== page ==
The Meddlesome Mysteries of Millennials and Marriage
Marketers love to study generations to identify their unique characteristics, habits, age-specific trends, and the things that motivate them to take particular actions.
What they’ve discovered regarding marriage and family trends among millennials is interesting to the group of San Diego family lawyers here at Griffith, Young & Lass.
First, some facts about millennials:
- They were born between 1980 and 1996
- The last of them turned 18 in 2014
- There are approximately 73 million in the United States
- The millennial generation outnumbers baby boomers
The most significant difference between millennials and the previous two generations is marital status, according to Gallup. A whopping 59 percent of millennials who participated in a Gallup tracking survey reported that they were single and had never married. By comparison, 16 percent of generation Xers and 10 percent of baby boomers reported being single/never married at the same age.
Pew Research data shows the median age for is at an all-time high, with men marrying at around 29 and women at 27, according to Cosmopolitan.
Reasons millennials cite for waiting to walk down the aisle include:
- Wanting to find the right person
- Waiting until they feel ready or old enough
- A desire to reach financial stability first
- Establishing lives of their own lives before marriage
That doesn’t mean millennials aren’t pairing up. Far more of them are in domestic partnerships or living with partners than any other generation: 9 percent, compared to 6 percent of those in generation X and 3 percent of baby boomers.
The decrease in marriage rates among Americans who are 18-29 years old is a trend Gallup has tracked for several years. Although more millennials are living together, the overall percentage of adults living together hasn’t changed, according to Gallup.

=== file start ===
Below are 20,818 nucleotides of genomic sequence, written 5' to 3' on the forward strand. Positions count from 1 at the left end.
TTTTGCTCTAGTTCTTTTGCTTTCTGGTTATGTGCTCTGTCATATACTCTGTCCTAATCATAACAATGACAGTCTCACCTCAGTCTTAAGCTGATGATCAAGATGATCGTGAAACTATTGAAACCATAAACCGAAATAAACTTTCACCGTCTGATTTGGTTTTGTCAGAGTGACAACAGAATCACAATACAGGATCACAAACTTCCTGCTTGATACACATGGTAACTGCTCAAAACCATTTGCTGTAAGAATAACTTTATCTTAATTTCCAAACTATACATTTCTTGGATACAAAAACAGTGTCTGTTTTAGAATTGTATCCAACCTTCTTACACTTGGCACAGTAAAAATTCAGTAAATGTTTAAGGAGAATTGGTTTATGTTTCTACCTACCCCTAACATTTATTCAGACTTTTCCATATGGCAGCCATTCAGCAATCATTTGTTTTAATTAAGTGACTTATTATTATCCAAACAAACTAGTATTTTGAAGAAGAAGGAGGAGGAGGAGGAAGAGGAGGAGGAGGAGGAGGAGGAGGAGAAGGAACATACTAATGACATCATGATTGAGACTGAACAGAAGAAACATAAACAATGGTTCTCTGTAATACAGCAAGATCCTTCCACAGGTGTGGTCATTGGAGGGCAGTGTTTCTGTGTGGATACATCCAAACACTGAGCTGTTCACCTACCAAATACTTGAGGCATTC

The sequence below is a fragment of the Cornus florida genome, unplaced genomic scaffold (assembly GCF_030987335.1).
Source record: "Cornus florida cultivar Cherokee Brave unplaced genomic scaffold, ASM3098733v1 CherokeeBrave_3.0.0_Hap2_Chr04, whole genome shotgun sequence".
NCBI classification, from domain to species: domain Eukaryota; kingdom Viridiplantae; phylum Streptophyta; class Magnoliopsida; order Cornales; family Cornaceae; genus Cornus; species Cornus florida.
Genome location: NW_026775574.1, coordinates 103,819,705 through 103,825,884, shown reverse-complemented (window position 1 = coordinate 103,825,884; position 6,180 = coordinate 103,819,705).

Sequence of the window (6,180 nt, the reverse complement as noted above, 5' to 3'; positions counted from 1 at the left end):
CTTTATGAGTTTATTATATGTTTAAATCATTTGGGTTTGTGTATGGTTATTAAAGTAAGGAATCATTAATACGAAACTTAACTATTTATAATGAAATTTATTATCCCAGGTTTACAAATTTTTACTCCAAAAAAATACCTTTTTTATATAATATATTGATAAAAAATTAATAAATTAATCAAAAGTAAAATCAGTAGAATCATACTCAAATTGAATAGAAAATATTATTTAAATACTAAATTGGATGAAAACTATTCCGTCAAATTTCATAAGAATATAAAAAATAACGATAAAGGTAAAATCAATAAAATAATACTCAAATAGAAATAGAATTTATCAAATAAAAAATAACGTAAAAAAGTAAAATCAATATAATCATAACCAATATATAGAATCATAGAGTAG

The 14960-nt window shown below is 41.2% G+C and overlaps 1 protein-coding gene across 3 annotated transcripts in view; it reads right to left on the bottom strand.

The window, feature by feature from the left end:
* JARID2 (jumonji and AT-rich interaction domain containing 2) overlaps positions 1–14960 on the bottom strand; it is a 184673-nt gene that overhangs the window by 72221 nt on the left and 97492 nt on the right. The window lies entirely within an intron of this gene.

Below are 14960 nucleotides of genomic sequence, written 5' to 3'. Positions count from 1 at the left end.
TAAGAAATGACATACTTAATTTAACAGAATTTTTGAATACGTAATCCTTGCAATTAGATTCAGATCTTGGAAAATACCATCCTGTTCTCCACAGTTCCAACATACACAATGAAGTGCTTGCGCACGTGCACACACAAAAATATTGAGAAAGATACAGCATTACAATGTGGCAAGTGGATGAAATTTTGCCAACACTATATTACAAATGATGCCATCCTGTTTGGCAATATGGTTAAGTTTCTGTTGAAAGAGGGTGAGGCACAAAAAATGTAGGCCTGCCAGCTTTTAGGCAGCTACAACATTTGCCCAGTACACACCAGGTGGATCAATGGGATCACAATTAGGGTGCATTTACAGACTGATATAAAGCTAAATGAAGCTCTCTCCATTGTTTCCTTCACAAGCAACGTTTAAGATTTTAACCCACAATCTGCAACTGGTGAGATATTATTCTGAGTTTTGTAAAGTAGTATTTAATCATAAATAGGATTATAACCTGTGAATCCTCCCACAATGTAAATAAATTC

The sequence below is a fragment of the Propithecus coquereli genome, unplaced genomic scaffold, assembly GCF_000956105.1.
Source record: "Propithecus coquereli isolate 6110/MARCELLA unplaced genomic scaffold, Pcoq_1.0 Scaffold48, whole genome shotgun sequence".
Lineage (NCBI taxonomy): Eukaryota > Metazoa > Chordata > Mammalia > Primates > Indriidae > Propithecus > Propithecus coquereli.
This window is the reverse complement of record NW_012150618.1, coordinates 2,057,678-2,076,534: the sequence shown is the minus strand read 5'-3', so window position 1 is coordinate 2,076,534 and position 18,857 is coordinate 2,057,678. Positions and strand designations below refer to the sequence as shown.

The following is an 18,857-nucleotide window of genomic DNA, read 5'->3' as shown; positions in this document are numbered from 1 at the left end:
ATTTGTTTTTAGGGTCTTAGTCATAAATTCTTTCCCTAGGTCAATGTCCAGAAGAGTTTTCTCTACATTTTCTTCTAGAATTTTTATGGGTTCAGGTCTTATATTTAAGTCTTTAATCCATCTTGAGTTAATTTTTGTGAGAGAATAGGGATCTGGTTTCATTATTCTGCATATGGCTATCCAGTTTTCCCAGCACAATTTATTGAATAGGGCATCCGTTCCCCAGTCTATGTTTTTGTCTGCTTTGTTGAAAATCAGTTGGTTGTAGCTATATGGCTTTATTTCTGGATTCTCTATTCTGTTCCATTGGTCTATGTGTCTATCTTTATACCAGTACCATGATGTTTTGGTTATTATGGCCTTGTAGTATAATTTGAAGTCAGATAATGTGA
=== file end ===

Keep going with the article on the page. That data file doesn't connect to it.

That means this isn’t a case of young adults simply swapping marriage for shacking up, but that they are choosing to avoid making more serious commitments that go along with cohabitation, Gallup states.
Another interesting fact Gallup identified is that 14 percent of adults between ages 24 and 34 live with a parent.
There is some evidence that millennials’ marriage delays could pay off in terms of lower divorce rates – provided they don’t wait too long. People who marry at age 25 are more than 50 percent less likely to get a divorce than those who marry at 20, according to a 2015 study conducted by University of Utah Professor Nicholas Wolfinger. The chances of avoiding divorce continue to improve until age 32. From there, divorce odds increase.
Delaying saying “I do” doesn’t mean millennials are putting off starting families. One study revealed that 57 percent of 26- to 31-year-old parents had children out of wedlock. Another study published in July uncovered some of the reasoning behind it: education and income inequality, according to The Atlantic. The less higher education someone had achieved, and the larger the income gap between men and women, the more likely parents were to be unmarried when they had children.
“The big growth in childbearing outside of marriage we’ve seen over the past few decades is not among the poor and it’s certainly not among the college educated,” Johns Hopkins university sociologist Andrew J. Cherlin told TIME. “It’s among people in the middle, the high school educated 20-somethings. Those are the ones who have changed their behavior the most.”
For millennials who are delaying marriage until they are sure they have found The One, here are some tips for how to stay married.